WikiLeaks releases details of CherryBlossom, a CIA firmware for compromising wireless routers

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As part of the Vault 7 series of leaks, WikiLeaks has put up documents related to CherryBlossom, a CIA project to compromise wireless networking devices, including wireless access points and routers. The CIA installs its own firmware on the routers typically used to give wireless access to devices in homes, offices, hotels, public places and coffee shops. The CherryBlossom architecture is not limited to compromising only wireless routers however, and was built to work equally well on wired routers as well. The documents indicate that the CherryBlossom project was active during 2011-2012.

There are a number of components that make up the CherryBlossom architecture. A compromised router is known as a FlyTrap. The FlyTrap connects to a command and control server known as the CherryTree. The CherryTree keeps a log of the device information and the details of the security patches applied. An operator can access the information in the CherryTree logs through a web based interface known as the CherryWeb. The operator can then set tasks, or missions for the FlyTrap.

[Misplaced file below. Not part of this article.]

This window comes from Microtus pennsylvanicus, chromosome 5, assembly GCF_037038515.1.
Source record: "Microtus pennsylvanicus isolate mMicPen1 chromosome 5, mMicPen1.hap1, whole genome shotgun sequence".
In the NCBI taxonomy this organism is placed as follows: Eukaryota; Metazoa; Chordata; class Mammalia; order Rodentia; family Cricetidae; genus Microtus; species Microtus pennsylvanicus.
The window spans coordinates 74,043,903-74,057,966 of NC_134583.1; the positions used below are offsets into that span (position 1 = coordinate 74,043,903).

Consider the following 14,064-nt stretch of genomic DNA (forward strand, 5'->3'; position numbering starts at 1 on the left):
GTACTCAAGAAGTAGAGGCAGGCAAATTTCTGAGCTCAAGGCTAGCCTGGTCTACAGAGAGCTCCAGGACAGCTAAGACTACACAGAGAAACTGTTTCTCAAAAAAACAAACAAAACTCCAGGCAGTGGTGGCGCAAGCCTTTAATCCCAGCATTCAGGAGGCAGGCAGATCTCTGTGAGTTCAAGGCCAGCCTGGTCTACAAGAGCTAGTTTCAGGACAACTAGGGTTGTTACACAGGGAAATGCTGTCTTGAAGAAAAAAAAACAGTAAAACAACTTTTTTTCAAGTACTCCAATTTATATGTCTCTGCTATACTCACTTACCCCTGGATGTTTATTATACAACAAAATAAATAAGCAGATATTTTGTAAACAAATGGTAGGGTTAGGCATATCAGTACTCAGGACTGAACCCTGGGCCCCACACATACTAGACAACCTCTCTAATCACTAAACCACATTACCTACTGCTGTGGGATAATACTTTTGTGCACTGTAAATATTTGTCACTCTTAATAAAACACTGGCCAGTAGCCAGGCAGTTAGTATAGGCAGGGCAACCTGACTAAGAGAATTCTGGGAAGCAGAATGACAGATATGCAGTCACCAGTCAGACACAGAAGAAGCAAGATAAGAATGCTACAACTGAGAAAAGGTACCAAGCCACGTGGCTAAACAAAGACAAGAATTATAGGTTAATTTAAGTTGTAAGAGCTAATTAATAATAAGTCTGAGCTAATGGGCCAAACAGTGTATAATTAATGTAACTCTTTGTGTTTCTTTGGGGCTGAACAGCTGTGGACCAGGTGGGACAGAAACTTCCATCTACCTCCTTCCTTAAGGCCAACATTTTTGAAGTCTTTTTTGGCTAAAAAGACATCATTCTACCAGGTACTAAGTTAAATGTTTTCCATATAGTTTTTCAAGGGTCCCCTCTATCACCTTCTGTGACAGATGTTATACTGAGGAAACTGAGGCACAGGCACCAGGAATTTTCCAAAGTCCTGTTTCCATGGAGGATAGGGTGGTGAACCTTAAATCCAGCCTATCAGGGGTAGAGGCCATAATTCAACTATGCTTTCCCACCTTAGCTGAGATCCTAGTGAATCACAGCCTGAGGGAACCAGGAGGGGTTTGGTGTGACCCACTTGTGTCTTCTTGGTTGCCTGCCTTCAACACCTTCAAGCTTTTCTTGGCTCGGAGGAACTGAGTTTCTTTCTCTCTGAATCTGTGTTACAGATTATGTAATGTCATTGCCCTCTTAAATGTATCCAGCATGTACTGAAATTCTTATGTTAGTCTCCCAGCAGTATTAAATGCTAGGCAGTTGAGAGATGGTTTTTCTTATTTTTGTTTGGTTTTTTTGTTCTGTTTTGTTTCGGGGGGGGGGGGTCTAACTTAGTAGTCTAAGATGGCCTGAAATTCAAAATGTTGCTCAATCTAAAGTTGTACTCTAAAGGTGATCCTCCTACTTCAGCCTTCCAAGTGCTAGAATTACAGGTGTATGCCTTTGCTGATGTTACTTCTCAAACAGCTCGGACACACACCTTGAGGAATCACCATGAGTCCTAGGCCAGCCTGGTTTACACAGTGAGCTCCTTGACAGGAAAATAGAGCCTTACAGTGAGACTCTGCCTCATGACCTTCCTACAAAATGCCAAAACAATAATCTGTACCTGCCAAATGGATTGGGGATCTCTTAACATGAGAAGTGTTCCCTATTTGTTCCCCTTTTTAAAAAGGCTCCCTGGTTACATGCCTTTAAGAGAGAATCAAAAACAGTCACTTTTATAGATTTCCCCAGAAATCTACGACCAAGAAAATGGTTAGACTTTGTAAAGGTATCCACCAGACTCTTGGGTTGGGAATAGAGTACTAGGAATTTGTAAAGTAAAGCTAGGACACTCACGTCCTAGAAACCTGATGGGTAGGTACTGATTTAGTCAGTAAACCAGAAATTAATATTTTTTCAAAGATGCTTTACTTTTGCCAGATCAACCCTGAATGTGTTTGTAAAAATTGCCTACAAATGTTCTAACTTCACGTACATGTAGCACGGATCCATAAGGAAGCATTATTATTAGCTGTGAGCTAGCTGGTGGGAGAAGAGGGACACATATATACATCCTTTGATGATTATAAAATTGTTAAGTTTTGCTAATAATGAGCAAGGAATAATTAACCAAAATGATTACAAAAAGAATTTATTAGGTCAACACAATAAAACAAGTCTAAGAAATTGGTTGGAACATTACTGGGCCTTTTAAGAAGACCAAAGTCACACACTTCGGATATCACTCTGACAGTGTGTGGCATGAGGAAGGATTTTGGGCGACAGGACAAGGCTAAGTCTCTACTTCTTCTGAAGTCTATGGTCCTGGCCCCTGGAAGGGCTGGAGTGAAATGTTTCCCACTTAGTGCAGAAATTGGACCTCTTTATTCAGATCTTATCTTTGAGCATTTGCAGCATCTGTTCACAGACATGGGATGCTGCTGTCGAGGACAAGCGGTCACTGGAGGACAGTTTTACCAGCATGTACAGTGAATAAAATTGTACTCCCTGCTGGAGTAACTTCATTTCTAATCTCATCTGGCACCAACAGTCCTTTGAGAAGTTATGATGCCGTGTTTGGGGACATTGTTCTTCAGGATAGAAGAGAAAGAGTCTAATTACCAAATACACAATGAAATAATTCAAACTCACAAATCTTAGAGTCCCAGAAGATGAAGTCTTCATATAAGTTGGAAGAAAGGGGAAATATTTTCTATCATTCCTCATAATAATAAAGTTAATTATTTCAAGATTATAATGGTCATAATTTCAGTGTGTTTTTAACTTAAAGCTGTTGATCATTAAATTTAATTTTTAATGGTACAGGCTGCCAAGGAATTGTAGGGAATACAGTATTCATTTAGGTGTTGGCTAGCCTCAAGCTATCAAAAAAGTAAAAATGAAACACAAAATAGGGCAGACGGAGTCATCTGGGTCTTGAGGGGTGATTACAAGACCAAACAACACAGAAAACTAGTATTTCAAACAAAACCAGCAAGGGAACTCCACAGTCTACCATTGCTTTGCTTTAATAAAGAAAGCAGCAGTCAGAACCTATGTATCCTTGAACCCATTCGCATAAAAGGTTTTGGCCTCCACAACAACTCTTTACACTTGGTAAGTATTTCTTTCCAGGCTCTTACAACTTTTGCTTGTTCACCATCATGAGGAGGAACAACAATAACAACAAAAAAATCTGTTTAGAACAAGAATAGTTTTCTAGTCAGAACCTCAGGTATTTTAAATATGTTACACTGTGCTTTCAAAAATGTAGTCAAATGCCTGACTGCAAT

The compromised routers can be programmed to call back the CherryTree at a specific time. The FlyTrap can also be used to scan the network traffic for email addresses, MAC addresses, VOIP numbers, or chat handles, which can be triggers for additional tasks. The CherryWeb interface can be used to configure the FlyTrap. The FlyTraps can also be configured to send back alerts to the CherryTree when the FlyTrap detects target activity.

CherryBlossom was designed to work on a number of devices including wireless routers from Cisco, Z-Com, Linksys, Belkin and D-Link. A complete list of affected models can be found here. The CIA tools could be used to install firmware on the devices, in some cases, without physical access to the router. The compromised routers could then be used for man in the middle attacks, or implanting more surveillance tools on connected devices. The compromised routers could be used to manipulate, control and monitor the internet traffic from all the connected devices.

Publish date: June 16, 2017 11:16 am| Modified date: June 16, 2017 11:16 am

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